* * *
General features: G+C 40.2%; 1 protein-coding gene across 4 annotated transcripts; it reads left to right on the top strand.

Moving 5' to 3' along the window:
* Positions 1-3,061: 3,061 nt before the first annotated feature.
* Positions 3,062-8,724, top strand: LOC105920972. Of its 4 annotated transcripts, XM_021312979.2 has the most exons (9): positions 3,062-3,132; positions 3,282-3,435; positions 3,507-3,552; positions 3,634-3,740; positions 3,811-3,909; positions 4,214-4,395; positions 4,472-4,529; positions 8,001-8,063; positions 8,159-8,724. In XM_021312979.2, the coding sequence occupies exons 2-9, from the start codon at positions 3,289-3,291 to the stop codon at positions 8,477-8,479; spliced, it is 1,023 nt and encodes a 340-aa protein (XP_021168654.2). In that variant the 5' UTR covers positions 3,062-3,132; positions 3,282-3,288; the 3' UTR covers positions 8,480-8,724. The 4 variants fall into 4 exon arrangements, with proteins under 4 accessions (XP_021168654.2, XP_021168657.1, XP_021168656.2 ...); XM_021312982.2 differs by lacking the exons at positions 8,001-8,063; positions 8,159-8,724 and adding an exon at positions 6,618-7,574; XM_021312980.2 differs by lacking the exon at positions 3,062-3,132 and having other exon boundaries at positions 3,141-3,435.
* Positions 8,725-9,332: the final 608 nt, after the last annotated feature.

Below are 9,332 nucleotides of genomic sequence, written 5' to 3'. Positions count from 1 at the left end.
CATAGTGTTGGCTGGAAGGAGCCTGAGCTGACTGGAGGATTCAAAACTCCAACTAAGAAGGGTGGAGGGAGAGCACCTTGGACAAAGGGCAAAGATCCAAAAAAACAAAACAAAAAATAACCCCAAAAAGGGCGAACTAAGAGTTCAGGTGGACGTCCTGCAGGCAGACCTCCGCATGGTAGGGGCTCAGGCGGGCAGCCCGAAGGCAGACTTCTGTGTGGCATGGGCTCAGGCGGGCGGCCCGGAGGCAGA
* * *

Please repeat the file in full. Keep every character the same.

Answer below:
General features: G+C 40.2%; 1 protein-coding gene across 4 annotated transcripts; it reads left to right on the top strand.

Moving 5' to 3' along the window:
* Positions 1-3,061: 3,061 nt before the first annotated feature.
* Positions 3,062-8,724, top strand: LOC105920972. Of its 4 annotated transcripts, XM_021312979.2 has the most exons (9): positions 3,062-3,132; positions 3,282-3,435; positions 3,507-3,552; positions 3,634-3,740; positions 3,811-3,909; positions 4,214-4,395; positions 4,472-4,529; positions 8,001-8,063; positions 8,159-8,724. In XM_021312979.2, the coding sequence occupies exons 2-9, from the start codon at positions 3,289-3,291 to the stop codon at positions 8,477-8,479; spliced, it is 1,023 nt and encodes a 340-aa protein (XP_021168654.2). In that variant the 5' UTR covers positions 3,062-3,132; positions 3,282-3,288; the 3' UTR covers positions 8,480-8,724. The 4 variants fall into 4 exon arrangements, with proteins under 4 accessions (XP_021168654.2, XP_021168657.1, XP_021168656.2 ...); XM_021312982.2 differs by lacking the exons at positions 8,001-8,063; positions 8,159-8,724 and adding an exon at positions 6,618-7,574; XM_021312980.2 differs by lacking the exon at positions 3,062-3,132 and having other exon boundaries at positions 3,141-3,435.
* Positions 8,725-9,332: the final 608 nt, after the last annotated feature.

Below are 9,332 nucleotides of genomic sequence, written 5' to 3'. Positions count from 1 at the left end.
CATAGTGTTGGCTGGAAGGAGCCTGAGCTGACTGGAGGATTCAAAACTCCAACTAAGAAGGGTGGAGGGAGAGCACCTTGGACAAAGGGCAAAGATCCAAAAAAACAAAACAAAAAATAACCCCAAAAAGGGCGAACTAAGAGTTCAGGTGGACGTCCTGCAGGCAGACCTCCGCATGGTAGGGGCTCAGGCGGGCAGCCCGAAGGCAGACTTCTGTGTGGCATGGGCTCAGGCGGGCGGCCCGGAGGCAGA